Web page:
From the Three Stooges to the Rolling Stones, Atlantic City’s Steel Pier, which opened in 1898, presented a wide range of entertainment for much of the 20th century. But, the performers who generated the biggest splash—literally—were the four-legged variety, the diving horses.
Featured from 1929 to 1978, with a break from 1945 to 1953, the diving-horse exhibition was the brainchild of Dr. William Frank Carver, a friend and business associate of Wild West impresario William F. “Buffalo Bill” Cody. The attraction was popular at county and state fairs before becoming a fixture at the Steel Pier.
The seaside setting lent a sense of drama to the proceedings. A trained horse made its way up a ramp, its hoofs echoing off the wood, as crowds watched from the stands. Horse and rider poised at the top of the diving platform before taking the 40-foot plunge into the 12-foot-deep pool. The aerial adventure lasted mere seconds, but never failed to draw prolonged cheers.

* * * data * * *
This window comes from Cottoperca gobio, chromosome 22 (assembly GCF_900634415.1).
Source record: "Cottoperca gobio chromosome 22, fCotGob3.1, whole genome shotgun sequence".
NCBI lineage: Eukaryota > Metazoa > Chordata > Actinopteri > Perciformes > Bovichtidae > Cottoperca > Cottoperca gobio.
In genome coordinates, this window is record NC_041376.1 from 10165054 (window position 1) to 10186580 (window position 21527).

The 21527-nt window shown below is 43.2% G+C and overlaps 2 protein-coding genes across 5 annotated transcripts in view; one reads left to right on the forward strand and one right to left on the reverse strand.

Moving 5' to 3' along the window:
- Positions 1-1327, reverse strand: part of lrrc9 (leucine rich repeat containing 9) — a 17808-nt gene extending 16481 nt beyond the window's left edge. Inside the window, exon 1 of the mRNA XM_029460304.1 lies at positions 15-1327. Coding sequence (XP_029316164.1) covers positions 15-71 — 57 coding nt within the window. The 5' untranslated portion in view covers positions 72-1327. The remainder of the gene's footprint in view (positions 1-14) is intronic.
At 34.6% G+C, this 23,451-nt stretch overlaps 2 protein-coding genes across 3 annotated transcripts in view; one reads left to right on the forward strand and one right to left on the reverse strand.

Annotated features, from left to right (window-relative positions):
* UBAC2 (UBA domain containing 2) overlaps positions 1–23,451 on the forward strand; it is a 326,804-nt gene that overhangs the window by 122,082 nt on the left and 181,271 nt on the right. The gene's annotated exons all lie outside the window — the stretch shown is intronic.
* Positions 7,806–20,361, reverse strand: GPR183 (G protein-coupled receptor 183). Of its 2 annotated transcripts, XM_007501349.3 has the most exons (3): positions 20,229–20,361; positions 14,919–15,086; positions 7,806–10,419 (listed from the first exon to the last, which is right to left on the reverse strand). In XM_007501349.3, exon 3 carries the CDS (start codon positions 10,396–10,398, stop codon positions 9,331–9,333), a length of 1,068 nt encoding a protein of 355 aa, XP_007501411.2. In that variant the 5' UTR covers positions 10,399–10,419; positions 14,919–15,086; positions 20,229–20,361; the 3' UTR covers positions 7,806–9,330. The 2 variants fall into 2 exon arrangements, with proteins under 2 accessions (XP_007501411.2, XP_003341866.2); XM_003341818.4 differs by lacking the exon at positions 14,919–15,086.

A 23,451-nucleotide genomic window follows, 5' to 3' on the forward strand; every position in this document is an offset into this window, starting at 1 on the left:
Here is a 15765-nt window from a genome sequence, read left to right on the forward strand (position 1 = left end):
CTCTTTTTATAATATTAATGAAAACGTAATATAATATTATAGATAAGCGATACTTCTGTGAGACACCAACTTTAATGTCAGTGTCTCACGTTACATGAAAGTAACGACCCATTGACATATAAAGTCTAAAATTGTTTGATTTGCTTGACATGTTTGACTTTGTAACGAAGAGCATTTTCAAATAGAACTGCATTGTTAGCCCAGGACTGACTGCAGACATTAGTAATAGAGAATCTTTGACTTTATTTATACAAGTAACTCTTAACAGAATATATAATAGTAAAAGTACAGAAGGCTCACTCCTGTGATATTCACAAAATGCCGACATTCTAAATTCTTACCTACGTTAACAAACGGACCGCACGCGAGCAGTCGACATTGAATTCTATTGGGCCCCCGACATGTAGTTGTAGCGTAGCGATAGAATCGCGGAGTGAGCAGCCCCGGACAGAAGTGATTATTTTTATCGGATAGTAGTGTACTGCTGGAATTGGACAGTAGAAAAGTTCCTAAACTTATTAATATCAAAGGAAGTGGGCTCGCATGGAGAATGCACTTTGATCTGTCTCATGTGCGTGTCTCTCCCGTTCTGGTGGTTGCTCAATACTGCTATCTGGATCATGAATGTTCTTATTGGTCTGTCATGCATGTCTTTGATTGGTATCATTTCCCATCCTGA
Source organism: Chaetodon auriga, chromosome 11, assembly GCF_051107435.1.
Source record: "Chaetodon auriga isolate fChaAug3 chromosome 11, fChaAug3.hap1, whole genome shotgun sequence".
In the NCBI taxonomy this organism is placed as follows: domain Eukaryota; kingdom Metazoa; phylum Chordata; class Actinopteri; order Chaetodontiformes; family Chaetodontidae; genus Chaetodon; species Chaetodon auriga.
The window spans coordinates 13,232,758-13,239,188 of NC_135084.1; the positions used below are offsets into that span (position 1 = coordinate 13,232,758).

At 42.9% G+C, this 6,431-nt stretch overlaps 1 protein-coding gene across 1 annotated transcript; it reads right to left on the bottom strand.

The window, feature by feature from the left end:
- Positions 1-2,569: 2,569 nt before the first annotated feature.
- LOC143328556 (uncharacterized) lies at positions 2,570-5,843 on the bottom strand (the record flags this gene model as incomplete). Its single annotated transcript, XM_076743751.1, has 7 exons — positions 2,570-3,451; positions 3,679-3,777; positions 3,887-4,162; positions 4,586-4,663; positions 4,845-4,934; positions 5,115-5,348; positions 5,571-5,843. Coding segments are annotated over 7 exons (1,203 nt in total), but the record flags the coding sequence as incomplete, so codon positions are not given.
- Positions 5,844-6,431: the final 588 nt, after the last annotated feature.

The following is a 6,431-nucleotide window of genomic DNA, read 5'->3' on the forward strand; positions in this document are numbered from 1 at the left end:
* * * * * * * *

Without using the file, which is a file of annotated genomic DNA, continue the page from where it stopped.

Sarah Detwiler Hart, a diver in the 1956 and 1957 seasons, felt at ease aboard the horses. “I was comfortable with the animals—I never prodded them. When they’d roll over underwater, I’d go right with them,” she recalled in the 2001 book Tales of South Jersey: Profiles and Personalities.
The diving horses provided competition for other performers. In his 2009 book, Steel Pier, Atlantic City: Showplace of the Nation, author Steve Liebowitz recounted stories of drummer Buddy Rich and saxophonist Michael Brecker having audiences abandon them in mid-performance to see the airborne equines.
By the late 1970s, the glory days of the Pier were a fading memory. The diving horse was one of the few remaining attractions when the Steel Pier closed in 1978. In the end, Liebowitz reported, handlers had to pass around a casino cup for change to buy oats for the horses.Click here to leave a comment